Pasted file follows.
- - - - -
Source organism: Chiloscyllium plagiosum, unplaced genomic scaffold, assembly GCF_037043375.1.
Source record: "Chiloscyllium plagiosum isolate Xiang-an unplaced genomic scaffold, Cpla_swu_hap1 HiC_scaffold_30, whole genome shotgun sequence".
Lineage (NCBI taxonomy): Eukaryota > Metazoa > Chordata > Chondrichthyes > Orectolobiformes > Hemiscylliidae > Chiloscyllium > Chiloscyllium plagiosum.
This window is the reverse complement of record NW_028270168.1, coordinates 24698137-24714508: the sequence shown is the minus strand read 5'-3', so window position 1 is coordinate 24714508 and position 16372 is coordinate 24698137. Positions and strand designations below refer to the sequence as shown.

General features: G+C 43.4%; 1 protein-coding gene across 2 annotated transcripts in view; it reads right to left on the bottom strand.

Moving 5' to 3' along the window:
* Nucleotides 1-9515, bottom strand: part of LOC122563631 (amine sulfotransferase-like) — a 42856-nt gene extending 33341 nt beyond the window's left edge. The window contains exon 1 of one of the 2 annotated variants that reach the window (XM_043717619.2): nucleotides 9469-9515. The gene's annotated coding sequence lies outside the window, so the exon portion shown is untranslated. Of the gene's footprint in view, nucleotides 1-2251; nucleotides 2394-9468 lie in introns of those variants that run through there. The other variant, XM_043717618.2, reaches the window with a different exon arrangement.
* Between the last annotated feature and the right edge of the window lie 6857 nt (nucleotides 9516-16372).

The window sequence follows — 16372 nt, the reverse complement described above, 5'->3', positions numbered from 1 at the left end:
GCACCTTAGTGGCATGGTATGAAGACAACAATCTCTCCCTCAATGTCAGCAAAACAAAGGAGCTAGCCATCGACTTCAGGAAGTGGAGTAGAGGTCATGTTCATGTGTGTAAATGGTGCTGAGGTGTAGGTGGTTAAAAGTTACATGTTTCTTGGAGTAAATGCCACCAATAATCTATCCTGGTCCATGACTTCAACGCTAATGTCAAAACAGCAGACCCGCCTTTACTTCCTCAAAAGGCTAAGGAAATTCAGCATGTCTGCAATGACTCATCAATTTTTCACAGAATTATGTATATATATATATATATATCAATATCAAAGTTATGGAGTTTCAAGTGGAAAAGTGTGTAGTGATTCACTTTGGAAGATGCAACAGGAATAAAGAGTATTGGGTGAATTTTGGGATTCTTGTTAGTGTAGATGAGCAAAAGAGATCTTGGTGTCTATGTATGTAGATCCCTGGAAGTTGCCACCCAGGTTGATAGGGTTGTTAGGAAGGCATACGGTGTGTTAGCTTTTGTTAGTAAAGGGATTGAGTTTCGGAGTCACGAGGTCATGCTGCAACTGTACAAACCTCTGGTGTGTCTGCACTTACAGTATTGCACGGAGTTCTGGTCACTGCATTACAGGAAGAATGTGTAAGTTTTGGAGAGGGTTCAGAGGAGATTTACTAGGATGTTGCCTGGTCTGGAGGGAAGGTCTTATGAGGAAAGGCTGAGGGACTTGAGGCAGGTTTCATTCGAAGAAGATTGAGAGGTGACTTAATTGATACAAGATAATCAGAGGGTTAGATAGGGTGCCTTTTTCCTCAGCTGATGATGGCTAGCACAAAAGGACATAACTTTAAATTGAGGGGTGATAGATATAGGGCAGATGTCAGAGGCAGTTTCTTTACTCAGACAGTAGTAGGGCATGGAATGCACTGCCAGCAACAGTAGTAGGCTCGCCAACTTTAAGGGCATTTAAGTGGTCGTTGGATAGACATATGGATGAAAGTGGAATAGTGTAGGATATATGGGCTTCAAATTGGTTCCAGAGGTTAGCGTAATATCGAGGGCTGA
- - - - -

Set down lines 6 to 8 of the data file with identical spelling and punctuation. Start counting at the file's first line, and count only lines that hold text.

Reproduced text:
Moving 5' to 3' along the window:
* Nucleotides 1-9515, bottom strand: part of LOC122563631 (amine sulfotransferase-like) — a 42856-nt gene extending 33341 nt beyond the window's left edge. The window contains exon 1 of one of the 2 annotated variants that reach the window (XM_043717619.2): nucleotides 9469-9515. The gene's annotated coding sequence lies outside the window, so the exon portion shown is untranslated. Of the gene's footprint in view, nucleotides 1-2251; nucleotides 2394-9468 lie in introns of those variants that run through there. The other variant, XM_043717618.2, reaches the window with a different exon arrangement.
* Between the last annotated feature and the right edge of the window lie 6857 nt (nucleotides 9516-16372).